- Jessica Kaminski

# Are You Mental?

Updated: Sep 22, 2022

Mental math is one of those areas that you either love or hate. You either grew up doing mental math and feel confident doing it or you are learning it as a grown up. I have always been a paper-pencil kinda gal. I write EVERYTHING down. (I say it's because my brain is going at 100 miles an hour, and it helps me focus. Truly, I think it's because I can't remember anything as I continue to age.)

It has been very eye-opening learning mental math through a Singapore education. There's so much emphasis on playing with numbers and manipulating numbers. When I was growing up, I liked math because it followed rules. As an adult, I'm learning those rules can change and numbers can truly be flexible.

Watching young children grow with this mindset has been incredible. When they begin seeing numbers as flexible objects that can be manipulated to solve different problems, they have an understanding I didn't quite grasp until an adult. That's why it's so important to focus on mental math beginning in Kindergarten and encourage it as students continue in their mathematical understanding.

There are lots of mental math strategies that students learn through their developing sense of operations. Beginning in first grade, students take their understanding of the composition of numbers and begin using it to manipulative numbers by making a ten or using doubles to add. These strategies help students to quickly add and subtract within 20.

These strategies teach so many concepts within one set of facts. They teach place value and an understanding of ones and tens. They teach students how numbers can be manipulated and described in different ways. I did an entire mental math unit in our Facebook group where we looked at each strategy and how it helps students develop fluency. (You can access it in the Facebook group or as part of the __video library membership__ with over 200 videos.) You can also grab this quick and easy download with all these strategies listed by clicking below.

Another strategy that can be challenging for students, but changes the way students do math, is the ability to use compensation for addition and subtraction. Students learn they can substitute a number for another number to perform the operation. This shows true flexibility of numbers and an understanding of how operations work together.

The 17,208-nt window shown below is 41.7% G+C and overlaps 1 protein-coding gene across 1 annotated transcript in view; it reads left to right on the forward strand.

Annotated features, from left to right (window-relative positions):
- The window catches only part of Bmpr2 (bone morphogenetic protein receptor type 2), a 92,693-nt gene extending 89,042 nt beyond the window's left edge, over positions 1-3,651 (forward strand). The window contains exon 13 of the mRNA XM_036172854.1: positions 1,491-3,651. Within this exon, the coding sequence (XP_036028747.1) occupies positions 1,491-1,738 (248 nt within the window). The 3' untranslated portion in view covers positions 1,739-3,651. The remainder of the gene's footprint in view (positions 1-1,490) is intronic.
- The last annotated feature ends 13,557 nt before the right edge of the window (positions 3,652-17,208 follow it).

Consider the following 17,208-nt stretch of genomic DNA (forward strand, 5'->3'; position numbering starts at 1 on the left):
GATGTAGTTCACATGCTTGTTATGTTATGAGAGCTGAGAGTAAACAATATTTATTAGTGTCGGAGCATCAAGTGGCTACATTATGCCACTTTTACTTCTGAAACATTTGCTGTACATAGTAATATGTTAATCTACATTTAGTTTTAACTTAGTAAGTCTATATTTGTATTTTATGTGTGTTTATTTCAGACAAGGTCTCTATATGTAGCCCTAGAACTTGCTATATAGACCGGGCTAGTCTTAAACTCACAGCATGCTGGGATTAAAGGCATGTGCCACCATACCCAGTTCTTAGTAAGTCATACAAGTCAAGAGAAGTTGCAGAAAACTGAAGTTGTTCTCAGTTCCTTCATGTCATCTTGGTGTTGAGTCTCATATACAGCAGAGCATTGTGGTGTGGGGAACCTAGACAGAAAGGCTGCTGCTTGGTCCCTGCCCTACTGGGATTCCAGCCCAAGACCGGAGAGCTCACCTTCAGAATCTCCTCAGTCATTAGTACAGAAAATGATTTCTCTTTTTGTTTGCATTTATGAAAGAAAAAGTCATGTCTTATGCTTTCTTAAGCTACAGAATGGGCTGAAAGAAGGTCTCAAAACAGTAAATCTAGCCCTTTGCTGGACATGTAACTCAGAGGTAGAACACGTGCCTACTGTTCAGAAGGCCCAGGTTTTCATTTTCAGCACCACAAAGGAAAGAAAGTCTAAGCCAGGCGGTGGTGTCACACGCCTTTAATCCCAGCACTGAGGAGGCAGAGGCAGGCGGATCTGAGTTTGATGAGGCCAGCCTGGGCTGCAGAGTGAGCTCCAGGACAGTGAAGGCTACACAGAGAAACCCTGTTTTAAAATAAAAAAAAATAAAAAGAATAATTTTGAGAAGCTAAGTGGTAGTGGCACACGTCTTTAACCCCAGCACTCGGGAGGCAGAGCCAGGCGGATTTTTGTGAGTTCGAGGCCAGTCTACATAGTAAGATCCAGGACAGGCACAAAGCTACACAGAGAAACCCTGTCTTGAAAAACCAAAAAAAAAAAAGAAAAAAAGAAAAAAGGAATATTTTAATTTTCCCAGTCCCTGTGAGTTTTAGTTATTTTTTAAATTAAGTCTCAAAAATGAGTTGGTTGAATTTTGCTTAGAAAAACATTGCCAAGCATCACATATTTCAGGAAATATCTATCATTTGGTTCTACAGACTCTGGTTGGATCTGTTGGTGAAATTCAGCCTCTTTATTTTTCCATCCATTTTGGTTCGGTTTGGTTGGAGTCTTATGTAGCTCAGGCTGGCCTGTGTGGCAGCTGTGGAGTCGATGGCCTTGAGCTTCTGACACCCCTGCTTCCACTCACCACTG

This was NOT the way I did math, and in fact, it still makes me uncomfortable. This is not the standard paper and pencil method. This is not adding tens and ones. This is changing numbers, and I grew up thinking you could not do that. Learning how to be flexible with numbers using compensation has been such a game changer when performing operations mentally.

Here's a great example: when adding 97 and 28, we know there's going to be renaming in the ones place. So, instead, we can add 100 and 28 to get 128, but we added 3 extra ones. If we subtract those 3 extra ones, we get the answer of 125. The beauty of this strategy is that it can be performed in other ways. For example, some students may add 97 and 30 and then subtract 2. Compensation allows students to use strategies they know and to manipulate numbers in a way that makes sense to them.

If you haven't tried compensation, it is definitely a great strategy to use for addition and subtraction of 2 and 3-digit numbers. You can check out the videos I have available as part of the video library to see the best way to teach these strategies or you can grab the free download below to practice these skills with a __FREE matching game__.

Using mental math strategies can definitely improve the confidence and understanding of your young math learners. It may even change the way you think about math as a grown up.

How are you using mental math? How do you see it in your every day life? How are you using it with your students? Leave me a comment and share some of your favorite strategies.